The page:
Job Search Process

For those linear thinkers, here’s a suggested step-by-step job-search plan.

Step 1: Scan the Environment

  • Investigate trends, issues and developments in your industry (online, networking meetings, professional associations/journals, local business publications).
  • Analyze ads/online postings to determine companies and industries that need your skills.
  • Expand your network to include related industries and professions.
Step 2: Determine Your Professional Objective
  • Self assessment: What do you do best? What do you like to do? What are your priorities?
  • Professional assessment: Specialized areas of knowledge? Key roles? Specialized skills? Accomplishments to highlight?
  • Draft a sentence or phrase that concisely describes the kind of work you are seeking.
Step 3: Create Your Personal Marketing Plan
  • Determine your exit statement — why you’re looking. An exit statement should be brief, non-defensive, truthful and positive.
  • Define your unique advantage in the marketplace.
  • Create your positioning statement. It presents an overall message to your target market.
  • Target your resume to deliver a consistent and strong theme/thread.
Step 4: Define and Cultivate Your Target Market
  • Identify specific organizations/companies to pursue (50 is a manageable goal).
  • Consider geographic location, industry or type of organization, size and organizational culture.
  • Ask others for suggestions and input.
Step 5: Gather Marketplace Information
  • Collect additional information about your target list — talk to others, do Internet research, etc.
  • Compile list of questions to ask people within your target organizations so you can be most effective when networking.
  • Set up a system to organize information and keep track of contacts.
Step 6: Get Your Message Out
  • Word-of-mouth advertising about your qualifications and availability.
  • Increase your visibility.
  • Network, network, network with hiring managers.
Step 7: Talk with Hiring Managers
  • Explore their needs; link your benefits to their needs.
  • Share your target list with your contacts.
  • Direct approach with hiring managers, if applicable.
Step 8: Explore Other Search Options
  • Search firms.
  • Listservs.
  • Direct company websites.
Step 9: Interview, Cultivate Offers, Negotiate
  • Competence + compatibility + chemistry = organization’s perspective
  • Competence + compatibility + chemistry + compensation = your perspective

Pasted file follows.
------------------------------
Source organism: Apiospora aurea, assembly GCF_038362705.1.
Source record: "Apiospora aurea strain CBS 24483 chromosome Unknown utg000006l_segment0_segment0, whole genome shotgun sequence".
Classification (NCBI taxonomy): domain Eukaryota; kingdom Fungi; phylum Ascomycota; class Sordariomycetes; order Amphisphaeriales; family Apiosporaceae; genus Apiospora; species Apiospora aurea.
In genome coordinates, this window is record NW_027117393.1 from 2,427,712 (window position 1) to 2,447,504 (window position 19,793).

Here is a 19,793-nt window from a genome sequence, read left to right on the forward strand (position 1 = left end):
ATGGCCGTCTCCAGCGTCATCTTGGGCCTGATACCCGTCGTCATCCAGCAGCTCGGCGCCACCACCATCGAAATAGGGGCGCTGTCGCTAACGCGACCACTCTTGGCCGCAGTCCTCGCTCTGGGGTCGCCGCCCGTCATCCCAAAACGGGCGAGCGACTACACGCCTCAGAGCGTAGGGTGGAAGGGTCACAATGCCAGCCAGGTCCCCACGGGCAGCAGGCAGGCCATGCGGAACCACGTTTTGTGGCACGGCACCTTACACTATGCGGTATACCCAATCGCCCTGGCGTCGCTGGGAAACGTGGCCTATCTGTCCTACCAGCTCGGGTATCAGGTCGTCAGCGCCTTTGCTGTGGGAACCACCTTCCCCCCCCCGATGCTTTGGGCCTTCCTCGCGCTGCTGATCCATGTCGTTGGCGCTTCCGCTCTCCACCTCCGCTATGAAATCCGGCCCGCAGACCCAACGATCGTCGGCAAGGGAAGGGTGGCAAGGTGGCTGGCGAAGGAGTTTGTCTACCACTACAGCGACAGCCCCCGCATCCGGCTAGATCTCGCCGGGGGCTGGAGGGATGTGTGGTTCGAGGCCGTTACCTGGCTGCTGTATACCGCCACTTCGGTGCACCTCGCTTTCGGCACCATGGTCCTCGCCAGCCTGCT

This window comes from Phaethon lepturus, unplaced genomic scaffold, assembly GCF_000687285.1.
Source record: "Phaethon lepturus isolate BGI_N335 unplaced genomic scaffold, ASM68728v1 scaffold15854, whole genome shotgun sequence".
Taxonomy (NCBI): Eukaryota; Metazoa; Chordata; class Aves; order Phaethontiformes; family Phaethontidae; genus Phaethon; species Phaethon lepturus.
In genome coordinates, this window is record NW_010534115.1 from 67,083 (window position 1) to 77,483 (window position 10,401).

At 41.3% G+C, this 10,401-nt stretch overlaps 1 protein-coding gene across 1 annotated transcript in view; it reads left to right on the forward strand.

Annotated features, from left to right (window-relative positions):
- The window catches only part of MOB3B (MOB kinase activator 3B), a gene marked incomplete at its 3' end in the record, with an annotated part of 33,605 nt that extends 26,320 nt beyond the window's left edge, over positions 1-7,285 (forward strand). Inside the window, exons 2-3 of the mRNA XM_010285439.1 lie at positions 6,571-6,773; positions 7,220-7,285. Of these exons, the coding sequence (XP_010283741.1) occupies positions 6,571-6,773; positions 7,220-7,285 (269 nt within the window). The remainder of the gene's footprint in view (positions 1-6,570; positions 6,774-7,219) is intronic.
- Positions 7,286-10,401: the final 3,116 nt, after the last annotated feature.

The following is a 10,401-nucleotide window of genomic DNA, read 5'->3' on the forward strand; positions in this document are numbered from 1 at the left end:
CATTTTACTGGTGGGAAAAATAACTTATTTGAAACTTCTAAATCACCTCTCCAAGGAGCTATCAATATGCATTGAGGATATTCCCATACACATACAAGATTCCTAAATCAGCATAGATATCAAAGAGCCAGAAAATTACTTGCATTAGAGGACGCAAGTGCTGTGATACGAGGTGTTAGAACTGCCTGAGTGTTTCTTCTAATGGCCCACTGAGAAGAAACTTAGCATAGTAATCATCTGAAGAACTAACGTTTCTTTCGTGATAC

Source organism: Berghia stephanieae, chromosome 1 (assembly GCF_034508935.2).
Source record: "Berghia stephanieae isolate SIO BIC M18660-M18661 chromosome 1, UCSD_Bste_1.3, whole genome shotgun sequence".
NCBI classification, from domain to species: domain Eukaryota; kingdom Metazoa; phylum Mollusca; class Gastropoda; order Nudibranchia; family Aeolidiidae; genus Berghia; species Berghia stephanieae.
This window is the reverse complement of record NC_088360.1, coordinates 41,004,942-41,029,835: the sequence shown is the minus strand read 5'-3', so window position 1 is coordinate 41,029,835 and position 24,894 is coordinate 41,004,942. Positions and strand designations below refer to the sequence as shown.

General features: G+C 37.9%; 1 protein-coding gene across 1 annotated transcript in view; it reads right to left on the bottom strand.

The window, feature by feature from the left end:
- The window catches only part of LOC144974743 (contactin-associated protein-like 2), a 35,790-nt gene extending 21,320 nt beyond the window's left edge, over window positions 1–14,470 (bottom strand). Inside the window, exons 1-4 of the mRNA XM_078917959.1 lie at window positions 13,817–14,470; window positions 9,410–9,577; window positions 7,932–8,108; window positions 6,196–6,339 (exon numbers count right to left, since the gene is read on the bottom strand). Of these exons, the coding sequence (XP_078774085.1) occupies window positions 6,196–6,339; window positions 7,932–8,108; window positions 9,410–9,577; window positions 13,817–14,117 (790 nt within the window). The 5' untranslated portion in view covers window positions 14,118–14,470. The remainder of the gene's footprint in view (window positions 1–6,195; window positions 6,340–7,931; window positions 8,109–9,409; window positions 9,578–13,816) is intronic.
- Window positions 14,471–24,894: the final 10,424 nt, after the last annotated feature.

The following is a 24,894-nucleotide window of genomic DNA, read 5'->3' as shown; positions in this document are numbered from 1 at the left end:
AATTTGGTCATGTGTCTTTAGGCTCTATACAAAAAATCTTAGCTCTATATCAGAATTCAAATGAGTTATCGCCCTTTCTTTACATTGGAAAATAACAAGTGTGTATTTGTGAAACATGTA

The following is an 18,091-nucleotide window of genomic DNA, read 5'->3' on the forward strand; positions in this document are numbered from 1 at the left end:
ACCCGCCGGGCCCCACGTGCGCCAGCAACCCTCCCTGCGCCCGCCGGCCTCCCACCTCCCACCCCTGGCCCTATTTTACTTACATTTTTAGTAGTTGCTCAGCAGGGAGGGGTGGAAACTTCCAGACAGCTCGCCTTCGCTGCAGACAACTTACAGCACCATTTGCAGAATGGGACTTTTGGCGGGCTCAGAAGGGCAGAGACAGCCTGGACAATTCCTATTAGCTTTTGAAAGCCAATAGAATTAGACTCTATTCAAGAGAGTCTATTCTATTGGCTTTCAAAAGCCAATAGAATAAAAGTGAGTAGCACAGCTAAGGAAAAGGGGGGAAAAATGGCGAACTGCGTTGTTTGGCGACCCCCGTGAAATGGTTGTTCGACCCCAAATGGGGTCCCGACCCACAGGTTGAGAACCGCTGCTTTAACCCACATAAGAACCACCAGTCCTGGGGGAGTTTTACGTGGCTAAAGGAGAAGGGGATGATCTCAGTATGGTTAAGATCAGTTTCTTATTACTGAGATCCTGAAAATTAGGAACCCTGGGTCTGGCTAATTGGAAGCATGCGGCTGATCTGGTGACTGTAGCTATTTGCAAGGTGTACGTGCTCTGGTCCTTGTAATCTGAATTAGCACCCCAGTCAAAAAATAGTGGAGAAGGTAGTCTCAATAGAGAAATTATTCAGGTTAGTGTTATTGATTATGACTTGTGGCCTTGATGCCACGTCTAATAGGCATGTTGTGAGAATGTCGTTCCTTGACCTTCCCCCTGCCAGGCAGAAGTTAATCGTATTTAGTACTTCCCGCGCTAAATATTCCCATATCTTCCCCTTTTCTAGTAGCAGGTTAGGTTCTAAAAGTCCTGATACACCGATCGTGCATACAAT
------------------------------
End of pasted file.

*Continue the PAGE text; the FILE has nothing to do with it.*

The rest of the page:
• Be clear about what they need and the value you bring.
  • Do your homework on compensation before the negotiation starts.


The Encyclopedia of Associations is a comprehensive source of detailed information on more than 135,000 nonprofit membership organizations worldwide. Available online through most libraries.

Wikipedia has a comprehensive list, too.

Check the business section of your local newspaper (including your city’s business journal) for a weekly calendar of professional organization gatherings. Sign up for newsletters and event notifications so you can stay on top of what’s happening in your local market.


Aggregate Job Board: Indeed. Great for researching keywords, related positions, and locating industry organizations/sites for specialized fields.

Occupational Outlook Handbook: Government site for researching careers, including training and education requirements, job earnings, working conditions, expected job prospects and job descriptions. Very little information about niche fields or more unusual career segments.

Match your skills to occupational areas with O*NET OnLine.

Guerrilla Marketing for Job Seekers
—Jay Conrad Levinson & David E. Perry

Never Eat Alone: And Other Secrets to Success, One Relationship at a Time
—Keith Ferrazzi and Tahl Raz

Monster Careers: Networking
—Jeffrey Taylor and Doug Hardy

Career Comeback
—Bradley Richardson

Now, Discover Your Strengths
—Marcus Buckingham and Donald O. Clifton

Resume Magic: Trade Secrets of a Professional Resume Writer
—Susan Britton Whitcomb

Work It! How to Get Ahead, Save Your Ass, and Land a Job in Any Economy
—Allison Hemming

What Does Somebody Have to Do to Get a Job Around Here?: 44 Insider Secrets That Will Get You Hired
—Cynthia Shapiro

Career Guide for Creative and Unconventional People
—Carol Eikleberry and Richard Nelson Bolles

Boost Your Hiring IQ
—Carole Martin

101 Smart Questions to Ask on Your Interview
—Ron Fry

101 Great Answers to the Toughest Interview Questions
—Ron Fry

Get the Interview Every Time!
—Brenda Greene

Willamette University

Alumni and Parent Engagement

900 State Street
Salem Oregon 97301 U.S.A.
503-375-5304 voice
503-370-6830 fax

Back to Top